“Were you ever told that you weren’t an elected official and what you thought didn’t matter?” asked Miller, reading the questions from notes.
“Yes, I was,” Brown replied.
“Were you ever asked to leave out information that you would consider that the mayor and council needed to hear before they made a decision on this business license ordinance or the revision of it?” Miller asked Brown.
“I was told council makes policy and that I am not to interject in policy,” Brown replied.
“Who told you that?” Miller asked.
Dean raised his hand. “The city clerk/treasurer,” Brown said.
“Was Mr. Vickers involved in it in any way?” Miller asked, referring to Council President Perry Vickers.
“Mr. Vickers asked me to give issues with solutions and so I did that for the issues that I saw where we would possibly lose money or where it would be difficult for us to implement because when we proposed the ordinance to our constituents, we said it would be fair, balanced and simplified while increasing revenues,” Brown said. “Well, my scenarios show we would lose about $200,000.”
“So, if we vote on it now, we would lose $200,000?” asked Miller.
“It’s already voted on,” Brown replied.
“Why did we even vote on it before we knew all the facts if nobody was a (Munis) ‘guru’?” Miller asked. “We’ve been hiring ‘gurus’ to figure out these problems in the past. Why didn’t we get somebody before we voted on it?”
“That’s why we asked for a delay back when we were assembling this back last year,” Dean said. “Because we knew immediately some of the difficulties and the unknown variables that were going to be in place. that’s why I requested to go ahead and delay this.
“Munis doesn’t know if there is another software system that will interface with them that could do this,” Dean added. “They just know that they can’t.”
“In fairness, PremaCorp projections did show a revenue increase,” said Councilman Turner Townsend.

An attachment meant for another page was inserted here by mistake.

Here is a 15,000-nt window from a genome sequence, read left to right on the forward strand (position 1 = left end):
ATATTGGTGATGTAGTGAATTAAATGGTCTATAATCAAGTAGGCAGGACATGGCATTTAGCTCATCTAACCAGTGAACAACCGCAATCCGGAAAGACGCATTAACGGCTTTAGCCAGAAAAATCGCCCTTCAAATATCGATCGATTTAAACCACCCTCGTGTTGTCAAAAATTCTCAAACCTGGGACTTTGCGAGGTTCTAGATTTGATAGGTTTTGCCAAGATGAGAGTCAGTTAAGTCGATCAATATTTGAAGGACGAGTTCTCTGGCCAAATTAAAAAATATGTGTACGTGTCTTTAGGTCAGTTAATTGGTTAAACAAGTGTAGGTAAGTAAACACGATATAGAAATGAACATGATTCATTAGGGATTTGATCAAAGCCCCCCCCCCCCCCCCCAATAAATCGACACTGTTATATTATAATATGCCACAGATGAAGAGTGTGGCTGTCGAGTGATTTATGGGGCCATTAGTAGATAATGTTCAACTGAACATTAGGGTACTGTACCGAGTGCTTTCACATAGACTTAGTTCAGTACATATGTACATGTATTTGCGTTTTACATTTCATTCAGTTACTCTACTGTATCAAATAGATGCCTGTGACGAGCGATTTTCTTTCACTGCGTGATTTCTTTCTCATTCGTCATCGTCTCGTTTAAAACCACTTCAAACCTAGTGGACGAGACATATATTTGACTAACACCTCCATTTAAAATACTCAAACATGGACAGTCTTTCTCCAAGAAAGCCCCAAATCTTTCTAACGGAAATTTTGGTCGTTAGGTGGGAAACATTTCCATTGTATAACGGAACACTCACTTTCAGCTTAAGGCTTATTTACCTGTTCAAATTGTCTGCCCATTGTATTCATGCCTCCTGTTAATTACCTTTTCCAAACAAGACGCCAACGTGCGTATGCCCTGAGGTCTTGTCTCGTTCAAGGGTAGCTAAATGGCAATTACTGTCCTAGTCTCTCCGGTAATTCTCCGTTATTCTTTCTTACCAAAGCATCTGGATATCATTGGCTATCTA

“It showed an increase but it didn’t show what the decrease was going to be,” Brown said. “In essence, it’s going to be a wash. (Their model showed an increase) without caps. We have caps on everything except for hotel, lodging and retail.”
“Obviously we have time to handle this situation,” Townsend said, asking City Attorney Rainer Cotter for options.
Brown said that the deadline for making a decision was Dec. 1 because that is when business license renewal forms are being printed. “By law, we have to send (businesses) a paper copy. They have to be postdated by Dec. 31.”
“So would your recommendation, at this point, be to keep with our current business license fee structure?” Townsend asked Brown.
“Yes and repeal the 12-04-18b Ordinance too,” Brown said about the ordinance which is similar to Ordinance 11-20-18, the first business license ordinance introduced. “So we can do what’s right by constituents in saying it’s going to be fair, balanced and increase revenues, because right now we are going to lose $200,000 by implementing that ordinance,” Brown replied. “That’s my recommendation.”
The next meeting of the Enterprise City Council is Sept. 3 in Enterprise City Hall. A work session begins at 5 p.m. in the mayor’s conference room. A voting meeting begins at 6 p.m. Both meetings are open to the public.